Since the global pandemic took hold earlier this year, many office-based employees have been working remotely. For most staff this means working from home, but increasingly employees have asked to work from other locations, including family residences and holiday homes in other countries. It is unlikely that current policies and procedures address this issue. Employers need to communicate to staff what is and isn’t acceptable in terms of home working.
An employee who intends to work in another jurisdiction will need to be satisfied that they are able to do so without any form of special permission such as a visa or work permit.
Several business activities are permitted under visitor-type visas, including in the UK, but these are generally narrow and prescriptive, and are unlikely to cover the undertaking of productive work. In the UK, factors such as the nature of the work and the length of time spent here are relevant to determining whether an arrangement is ‘working’ or a business trip falling within a visitor visa.
Working in contravention of local immigration laws can have serious consequences for individuals, particularly in relation to possible travel bans. But it could also have legal and reputational consequences for their employer. If the employer is found to have breached local immigration laws this could at worst result in civil and criminal liability, and could also prejudice the immigration status of other employees currently working in that country.
Tax and social security
While an employee might become subject to income tax and social security in the jurisdiction in which they are temporarily working, this is unlikely during a short stay. Many jurisdictions (including all countries in the EU) have agreed a ‘double tax treaty’ with the UK, which would ordinarily prevent this additional charge to tax where the employee continues to be tax resident in the UK.
If the employee is working outside the UK for longer than 183 days, this may affect their tax residency status.
Creation of a permanent establishment
Another factor to consider is whether the employee could be regarded as having a permanent establishment for tax purposes in the jurisdiction in which they are working. Although the risk is low, the repercussions are significant in relation to potential corporation tax liabilities.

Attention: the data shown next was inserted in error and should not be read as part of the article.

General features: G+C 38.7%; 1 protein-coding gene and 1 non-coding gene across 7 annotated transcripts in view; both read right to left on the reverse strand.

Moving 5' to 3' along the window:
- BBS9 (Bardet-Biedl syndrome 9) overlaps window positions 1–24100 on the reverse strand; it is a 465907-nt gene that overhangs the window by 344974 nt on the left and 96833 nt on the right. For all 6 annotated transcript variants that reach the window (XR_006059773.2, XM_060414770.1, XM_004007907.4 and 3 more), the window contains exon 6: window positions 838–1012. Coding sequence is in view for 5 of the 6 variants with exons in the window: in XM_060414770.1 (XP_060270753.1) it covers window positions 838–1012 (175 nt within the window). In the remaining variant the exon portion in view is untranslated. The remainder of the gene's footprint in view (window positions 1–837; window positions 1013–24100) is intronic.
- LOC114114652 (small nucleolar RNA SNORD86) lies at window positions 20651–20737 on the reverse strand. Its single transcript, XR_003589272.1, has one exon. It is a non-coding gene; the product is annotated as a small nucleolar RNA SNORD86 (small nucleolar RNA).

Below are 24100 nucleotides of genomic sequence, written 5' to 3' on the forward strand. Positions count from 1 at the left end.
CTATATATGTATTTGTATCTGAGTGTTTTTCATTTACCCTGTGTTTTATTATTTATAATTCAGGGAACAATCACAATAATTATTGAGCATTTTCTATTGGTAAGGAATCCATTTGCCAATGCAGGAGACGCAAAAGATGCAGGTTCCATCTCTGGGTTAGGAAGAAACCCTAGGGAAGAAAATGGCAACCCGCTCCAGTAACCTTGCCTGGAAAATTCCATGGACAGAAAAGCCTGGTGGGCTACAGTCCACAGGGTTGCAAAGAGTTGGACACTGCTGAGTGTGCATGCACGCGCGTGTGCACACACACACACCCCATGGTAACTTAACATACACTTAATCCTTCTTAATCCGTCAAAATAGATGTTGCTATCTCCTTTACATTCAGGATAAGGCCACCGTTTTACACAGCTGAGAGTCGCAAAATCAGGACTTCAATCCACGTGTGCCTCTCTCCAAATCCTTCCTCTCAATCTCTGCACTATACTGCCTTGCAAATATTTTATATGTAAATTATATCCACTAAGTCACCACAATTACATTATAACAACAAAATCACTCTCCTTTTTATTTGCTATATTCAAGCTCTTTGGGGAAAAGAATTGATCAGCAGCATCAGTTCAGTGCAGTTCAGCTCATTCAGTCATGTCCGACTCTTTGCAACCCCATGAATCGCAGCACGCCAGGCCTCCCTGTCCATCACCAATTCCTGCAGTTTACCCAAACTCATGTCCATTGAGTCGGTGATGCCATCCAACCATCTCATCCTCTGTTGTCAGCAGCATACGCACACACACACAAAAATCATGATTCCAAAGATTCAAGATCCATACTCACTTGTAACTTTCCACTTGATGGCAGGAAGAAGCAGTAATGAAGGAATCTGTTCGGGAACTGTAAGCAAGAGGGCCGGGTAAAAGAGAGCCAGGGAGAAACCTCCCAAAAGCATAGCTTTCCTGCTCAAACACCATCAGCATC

Data security, data transfer and confidentiality
Home working creates a host of data protection issues and the move away from a home office increases risks around data security. Employers will need to check what personal data the employee processes and whether their data protection policy covers data transfers in this situation.
An employee working temporarily overseas may also benefit from mandatory local employment protections, including rights in relation to paid leave or rights on termination of employment. This is particularly relevant in the EEA where the Posted Workers Directive applies to those workers who are posted temporarily abroad.
Public health guidance
Every country has a different approach to public health measures to stop the virus. Certain countries will have quarantine laws around arrivals from the UK. The Republic of Ireland, for instance, currently requires visitors to quarantine for two weeks on arrival unless they are on the green list, which Great Britain currently is not.
Under the Health and Safety at Work Act 1974 employers are under a duty to do all that is ‘reasonably practicable’ to protect the health, safety and welfare of their employees. These duties extend to those working from home regardless of location. An employee working in a location abroad should ideally be completing a home working risk assessment.
If an employee is working overseas, the employer will need to ensure that group insured benefits such as private medical or death in service are not impacted (or invalidated).
So what should an employer do if someone requests to work remotely from an overseas location? Asking them to return to work at their home base in the UK is of course one option. Another option would be to decline the request. The topic is likely to be an emotive one. A clear policy on the issue will help manage expectations and streamline decision-making, thereby promoting fairness and consistency. Employers should have a policy that is clear and consistent while also allowing the flexibility to consider each request on its merits.
Steven Cochrane and Andrew Quayle are partners at CMS